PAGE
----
¶ 6. During the initial visit, ANR officials noted that defendant Persons recently cleared a swath of trees and excavated soils from a strip of land that cut across Lots 4, 5, and 5A, to replace a damaged water line that supplied water to Lot 4. The area cleared was wholly contiguous to the Class II wetland on Lot 4. In June 2007, after receiving a report that defendant Persons was conducting further excavation work in the identified wetland, ANR conducted another site visit, which revealed that defendant Persons dug three additional spring-fed wells, approximately five feet deep in the secondary wetland. The wells were encapsulated in concrete tiles and extended three feet above ground level.
¶ 7. In July 2007, ANR issued a notice of violation, requiring that defendants remove the new tiles and gravel and make repairs to the cleared land by August 15, 2007. In September 2007, an ANR official and the State Wetlands Coordinator conducted another site visit, where they observed no change in conditions or attempt to ameliorate the cited violations; rather, they found that defendant Persons had installed electrical fixtures on the three new tile structures. In May 2010, ANR issued an Administrative Order against defendants for dredging and filling in a Class II wetland and its fifty-foot buffer zone without obtaining a conditional use determination pursuant to VWR §§ 6.3(b), 8.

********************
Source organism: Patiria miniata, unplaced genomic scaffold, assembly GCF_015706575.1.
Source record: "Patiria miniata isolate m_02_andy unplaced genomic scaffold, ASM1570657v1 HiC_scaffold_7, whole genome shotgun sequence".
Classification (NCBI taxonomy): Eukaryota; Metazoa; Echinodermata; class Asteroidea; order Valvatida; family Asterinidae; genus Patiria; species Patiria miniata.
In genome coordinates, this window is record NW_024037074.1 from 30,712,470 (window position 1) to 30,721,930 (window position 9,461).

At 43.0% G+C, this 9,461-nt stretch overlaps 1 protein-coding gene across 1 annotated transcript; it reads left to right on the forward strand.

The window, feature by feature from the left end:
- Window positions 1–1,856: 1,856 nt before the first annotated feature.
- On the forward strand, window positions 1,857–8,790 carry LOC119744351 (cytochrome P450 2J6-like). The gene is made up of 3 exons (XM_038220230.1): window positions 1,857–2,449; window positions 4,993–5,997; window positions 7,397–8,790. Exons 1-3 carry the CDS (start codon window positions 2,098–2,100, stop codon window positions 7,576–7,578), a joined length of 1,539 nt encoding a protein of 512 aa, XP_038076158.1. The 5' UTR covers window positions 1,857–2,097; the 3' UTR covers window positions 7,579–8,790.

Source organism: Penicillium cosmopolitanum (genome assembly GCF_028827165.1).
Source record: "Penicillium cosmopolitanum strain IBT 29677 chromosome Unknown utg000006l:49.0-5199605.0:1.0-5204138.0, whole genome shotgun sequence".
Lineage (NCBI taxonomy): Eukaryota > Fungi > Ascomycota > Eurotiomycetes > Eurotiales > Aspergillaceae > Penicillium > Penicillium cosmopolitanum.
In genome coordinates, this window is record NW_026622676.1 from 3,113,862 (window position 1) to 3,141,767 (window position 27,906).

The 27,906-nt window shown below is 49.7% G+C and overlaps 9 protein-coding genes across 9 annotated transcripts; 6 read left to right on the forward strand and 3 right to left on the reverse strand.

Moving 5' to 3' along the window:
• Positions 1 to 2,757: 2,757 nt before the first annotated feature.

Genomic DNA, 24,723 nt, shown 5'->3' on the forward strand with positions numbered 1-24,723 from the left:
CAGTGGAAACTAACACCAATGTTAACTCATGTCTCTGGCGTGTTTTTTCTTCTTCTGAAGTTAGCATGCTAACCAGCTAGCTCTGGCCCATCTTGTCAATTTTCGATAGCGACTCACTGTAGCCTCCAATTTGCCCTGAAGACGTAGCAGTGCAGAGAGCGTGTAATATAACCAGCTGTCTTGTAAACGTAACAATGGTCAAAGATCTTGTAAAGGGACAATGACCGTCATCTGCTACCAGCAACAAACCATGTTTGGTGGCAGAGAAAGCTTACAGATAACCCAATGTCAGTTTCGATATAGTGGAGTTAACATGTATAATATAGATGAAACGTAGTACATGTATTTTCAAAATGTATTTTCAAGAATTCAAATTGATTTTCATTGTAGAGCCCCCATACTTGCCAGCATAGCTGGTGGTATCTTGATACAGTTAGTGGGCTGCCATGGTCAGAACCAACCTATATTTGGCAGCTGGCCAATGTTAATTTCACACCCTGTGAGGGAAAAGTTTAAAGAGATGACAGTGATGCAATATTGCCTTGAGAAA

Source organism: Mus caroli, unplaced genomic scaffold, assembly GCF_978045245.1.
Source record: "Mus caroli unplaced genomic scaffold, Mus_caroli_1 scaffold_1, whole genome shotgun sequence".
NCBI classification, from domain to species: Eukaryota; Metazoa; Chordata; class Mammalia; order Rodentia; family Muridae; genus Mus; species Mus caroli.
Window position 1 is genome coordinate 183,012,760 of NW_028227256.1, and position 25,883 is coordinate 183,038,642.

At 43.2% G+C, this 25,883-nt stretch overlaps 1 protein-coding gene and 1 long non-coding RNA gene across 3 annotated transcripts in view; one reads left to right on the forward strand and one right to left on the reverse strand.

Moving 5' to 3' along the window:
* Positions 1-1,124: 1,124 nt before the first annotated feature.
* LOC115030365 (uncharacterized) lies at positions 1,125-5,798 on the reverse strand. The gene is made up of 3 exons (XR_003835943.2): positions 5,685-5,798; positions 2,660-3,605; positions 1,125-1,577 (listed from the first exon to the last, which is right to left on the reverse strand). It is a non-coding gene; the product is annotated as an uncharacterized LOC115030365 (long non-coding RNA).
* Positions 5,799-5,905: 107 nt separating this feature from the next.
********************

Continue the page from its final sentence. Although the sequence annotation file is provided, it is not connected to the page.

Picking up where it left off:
¶ 8. Defendants appealed the Order to the environmental court. After a full hearing on the merits, the court concluded that defendants “knew or should have known that their activities were conducted within wetlands that are protected by 10 V.S.A., Chapter 37 and the VWR.” Even though defendant Persons testified that the soils were not wet when he conducted the excavation work, the court did not find his testimony credible. Based on the credible evidence, including evidence of the existing plant, soil, and hydrology in the area in question, the court determined that a Class II wetland existed at the time defendants conducted their work and, continues to exist today. As such, the court concluded that defendant Persons knowingly and defiantly excavated the land and installed wells without seeking the guidance of ANR or petitioning for a new wetlands determination. The court also found Allen Bacon, the sole trustee of Trust A, to be equally responsible, based on his knowledge of the area and the Trust’s ownership interest. Accordingly, the court assessed a penalty of $14, 222 against defendants pursuant to 10 V.S.A. § 8010(b)(1)-(8). This appeal followed.
¶ 9. We begin by setting forth the appropriate standard of review. The trial court’s factual findings must be upheld unless clearly erroneous. Town of Bethel v. Wellford, 2009 VT 100, ¶ 5, 186 Vt. 612, 987 A.2d 956. “Where the trial court has applied the proper legal standard, we will uphold its ...